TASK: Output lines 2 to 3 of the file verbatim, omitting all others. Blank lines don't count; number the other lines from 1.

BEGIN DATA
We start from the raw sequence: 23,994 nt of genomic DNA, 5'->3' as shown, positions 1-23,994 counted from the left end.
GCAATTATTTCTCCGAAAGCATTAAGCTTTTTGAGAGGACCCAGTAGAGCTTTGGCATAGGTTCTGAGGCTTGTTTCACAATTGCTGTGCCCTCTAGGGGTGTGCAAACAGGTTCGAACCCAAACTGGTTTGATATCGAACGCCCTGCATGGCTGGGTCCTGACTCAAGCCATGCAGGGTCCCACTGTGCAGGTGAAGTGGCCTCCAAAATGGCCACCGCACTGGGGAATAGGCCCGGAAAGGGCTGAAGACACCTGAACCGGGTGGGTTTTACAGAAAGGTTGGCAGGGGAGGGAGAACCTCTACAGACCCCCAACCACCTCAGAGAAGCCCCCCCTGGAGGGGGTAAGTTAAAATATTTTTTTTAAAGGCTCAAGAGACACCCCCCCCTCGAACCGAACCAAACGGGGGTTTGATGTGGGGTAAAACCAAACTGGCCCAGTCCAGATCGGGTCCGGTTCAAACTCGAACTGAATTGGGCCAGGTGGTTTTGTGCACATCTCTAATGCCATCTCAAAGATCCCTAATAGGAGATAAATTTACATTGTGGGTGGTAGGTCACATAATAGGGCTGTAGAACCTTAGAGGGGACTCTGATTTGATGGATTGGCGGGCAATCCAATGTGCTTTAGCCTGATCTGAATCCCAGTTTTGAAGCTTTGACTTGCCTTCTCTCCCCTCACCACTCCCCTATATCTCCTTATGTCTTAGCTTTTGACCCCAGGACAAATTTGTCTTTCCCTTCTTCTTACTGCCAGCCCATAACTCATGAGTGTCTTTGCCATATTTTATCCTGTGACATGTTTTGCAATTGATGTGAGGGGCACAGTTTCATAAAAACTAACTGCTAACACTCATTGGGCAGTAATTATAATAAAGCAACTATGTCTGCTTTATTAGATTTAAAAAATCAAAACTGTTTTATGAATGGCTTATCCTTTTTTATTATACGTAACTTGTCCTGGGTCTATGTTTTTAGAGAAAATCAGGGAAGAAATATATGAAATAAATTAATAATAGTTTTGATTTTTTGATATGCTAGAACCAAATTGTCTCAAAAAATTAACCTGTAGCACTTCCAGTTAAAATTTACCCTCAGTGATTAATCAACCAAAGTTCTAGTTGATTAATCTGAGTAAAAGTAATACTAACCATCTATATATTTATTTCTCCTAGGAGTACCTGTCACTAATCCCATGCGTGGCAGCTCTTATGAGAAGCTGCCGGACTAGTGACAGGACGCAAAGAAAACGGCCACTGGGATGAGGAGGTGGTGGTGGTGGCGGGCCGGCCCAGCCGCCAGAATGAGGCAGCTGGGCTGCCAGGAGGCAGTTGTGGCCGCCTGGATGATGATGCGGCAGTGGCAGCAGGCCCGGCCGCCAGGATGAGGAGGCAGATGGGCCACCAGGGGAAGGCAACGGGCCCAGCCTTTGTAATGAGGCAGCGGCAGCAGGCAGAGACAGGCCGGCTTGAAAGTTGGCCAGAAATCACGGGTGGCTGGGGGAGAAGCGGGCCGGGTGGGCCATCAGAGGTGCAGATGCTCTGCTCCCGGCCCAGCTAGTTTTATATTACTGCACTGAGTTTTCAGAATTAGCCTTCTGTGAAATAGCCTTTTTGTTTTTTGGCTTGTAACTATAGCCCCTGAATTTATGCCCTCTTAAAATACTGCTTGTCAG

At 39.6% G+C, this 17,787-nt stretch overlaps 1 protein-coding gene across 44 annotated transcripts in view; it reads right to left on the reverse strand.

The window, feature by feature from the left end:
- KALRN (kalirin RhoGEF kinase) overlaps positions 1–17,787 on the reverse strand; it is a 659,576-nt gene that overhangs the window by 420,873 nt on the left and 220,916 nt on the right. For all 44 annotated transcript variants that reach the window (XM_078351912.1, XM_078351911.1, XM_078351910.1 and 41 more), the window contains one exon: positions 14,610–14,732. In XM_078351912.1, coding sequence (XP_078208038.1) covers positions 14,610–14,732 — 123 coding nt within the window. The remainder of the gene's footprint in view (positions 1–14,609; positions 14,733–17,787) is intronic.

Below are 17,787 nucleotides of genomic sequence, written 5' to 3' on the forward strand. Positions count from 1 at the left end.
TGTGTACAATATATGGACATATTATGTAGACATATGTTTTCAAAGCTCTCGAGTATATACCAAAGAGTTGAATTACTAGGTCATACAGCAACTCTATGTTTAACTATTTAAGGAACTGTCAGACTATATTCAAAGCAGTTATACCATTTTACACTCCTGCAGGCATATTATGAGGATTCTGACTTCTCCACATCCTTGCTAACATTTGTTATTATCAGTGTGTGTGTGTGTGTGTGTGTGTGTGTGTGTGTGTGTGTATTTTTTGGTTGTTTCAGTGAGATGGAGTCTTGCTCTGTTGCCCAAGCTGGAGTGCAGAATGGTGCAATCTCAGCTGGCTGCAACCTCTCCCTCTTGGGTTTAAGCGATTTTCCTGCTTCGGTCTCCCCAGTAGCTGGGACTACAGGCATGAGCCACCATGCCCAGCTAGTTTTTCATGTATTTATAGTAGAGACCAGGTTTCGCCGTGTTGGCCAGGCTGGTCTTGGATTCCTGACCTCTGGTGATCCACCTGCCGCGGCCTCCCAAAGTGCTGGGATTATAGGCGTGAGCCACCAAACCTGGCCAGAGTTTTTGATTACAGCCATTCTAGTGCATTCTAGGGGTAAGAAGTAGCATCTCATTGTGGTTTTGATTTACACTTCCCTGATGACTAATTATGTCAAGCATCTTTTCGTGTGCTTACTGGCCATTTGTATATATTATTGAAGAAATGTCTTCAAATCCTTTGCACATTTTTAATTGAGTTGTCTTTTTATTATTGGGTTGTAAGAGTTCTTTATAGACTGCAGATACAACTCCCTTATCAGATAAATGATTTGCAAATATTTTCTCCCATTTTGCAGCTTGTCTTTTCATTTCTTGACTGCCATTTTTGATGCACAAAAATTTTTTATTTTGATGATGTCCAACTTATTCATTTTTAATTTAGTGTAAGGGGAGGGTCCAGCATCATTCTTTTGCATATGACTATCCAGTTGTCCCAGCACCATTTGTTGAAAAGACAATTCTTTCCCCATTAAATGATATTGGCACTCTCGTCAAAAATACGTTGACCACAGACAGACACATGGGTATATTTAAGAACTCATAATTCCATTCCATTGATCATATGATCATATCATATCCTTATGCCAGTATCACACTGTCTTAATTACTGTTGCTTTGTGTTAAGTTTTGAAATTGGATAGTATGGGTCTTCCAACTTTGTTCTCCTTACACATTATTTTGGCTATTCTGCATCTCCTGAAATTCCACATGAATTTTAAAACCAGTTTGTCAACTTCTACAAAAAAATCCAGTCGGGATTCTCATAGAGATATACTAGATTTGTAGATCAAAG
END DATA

GCAATTATTTCTCCGAAAGCATTAAGCTTTTTGAGAGGACCCAGTAGAGCTTTGGCATAGGTTCTGAGGCTTGTTTCACAATTGCTGTGCCCTCTAGGGGTGTGCAAACAGGTTCGAACCCAAACTGGTTTGATATCGAACGCCCTGCATGGCTGGGTCCTGACTCAAGCCATGCAGGGTCCCACTGTGCAGGTGAAGTGGCCTCCAAAATGGCCACCGCACTGGGGAATAGGCCCGGAAAGGGCTGAAGACACCTGAACCGGGTGGGTTTTACAGAAAGGTTGGCAGGGGAGGGAGAACCTCTACAGACCCCCAACCACCTCAGAGAAGCCCCCCCTGGAGGGGGTAAGTTAAAATATTTTTTTTAAAGGCTCAAGAGACACCCCCCCCTCGAACCGAACCAAACGGGGGTTTGATGTGGGGTAAAACCAAACTGGCCCAGTCCAGATCGGGTCCGGTTCAAACTCGAACTGAATTGGGCCAGGTGGTTTTGTGCACATCTCTAATGCCATCTCAAAGATCCCTAATAGGAGATAAATTTACATTGTGGGTGGTAGGTCACATAATAGGGCTGTAGAACCTTAGAGGGGACTCTGATTTGATGGATTGGCGGGCAATCCAATGTGCTTTAGCCTGATCTGAATCCCAGTTTTGAAGCTTTGACTTGCCTTCTCTCCCCTCACCACTCCCCTATATCTCCTTATGTCTTAGCTTTTGACCCCAGGACAAATTTGTCTTTCCCTTCTTCTTACTGCCAGCCCATAACTCATGAGTGTCTTTGCCATATTTTATCCTGTGACATGTTTTGCAATTGATGTGAGGGGCACAGTTTCATAAAAACTAACTGCTAACACTCATTGGGCAGTAATTATAATAAAGCAACTATGTCTGCTTTATTAGATTTAAAAAATCAAAACTGTTTTATGAATGGCTTATCCTTTTTTATTATACGTAACTTGTCCTGGGTCTATGTTTTTAGAGAAAATCAGGGAAGAAATATATGAAATAAATTAATAATAGTTTTGATTTTTTGATATGCTAGAACCAAATTGTCTCAAAAAATTAACCTGTAGCACTTCCAGTTAAAATTTACCCTCAGTGATTAATCAACCAAAGTTCTAGTTGATTAATCTGAGTAAAAGTAATACTAACCATCTATATATTTATTTCTCCTAGGAGTACCTGTCACTAATCCCATGCGTGGCAGCTCTTATGAGAAGCTGCCGGACTAGTGACAGGACGCAAAGAAAACGGCCACTGGGATGAGGAGGTGGTGGTGGTGGCGGGCCGGCCCAGCCGCCAGAATGAGGCAGCTGGGCTGCCAGGAGGCAGTTGTGGCCGCCTGGATGATGATGCGGCAGTGGCAGCAGGCCCGGCCGCCAGGATGAGGAGGCAGATGGGCCACCAGGGGAAGGCAACGGGCCCAGCCTTTGTAATGAGGCAGCGGCAGCAGGCAGAGACAGGCCGGCTTGAAAGTTGGCCAGAAATCACGGGTGGCTGGGGGAGAAGCGGGCCGGGTGGGCCATCAGAGGTGCAGATGCTCTGCTCCCGGCCCAGCTAGTTTTATATTACTGCACTGAGTTTTCAGAATTAGCCTTCTGTGAAATAGCCTTTTTGTTTTTTGGCTTGTAACTATAGCCCCTGAATTTATGCCCTCTTAAAATACTGCTTGTCAG

At 39.6% G+C, this 17,787-nt stretch overlaps 1 protein-coding gene across 44 annotated transcripts in view; it reads right to left on the reverse strand.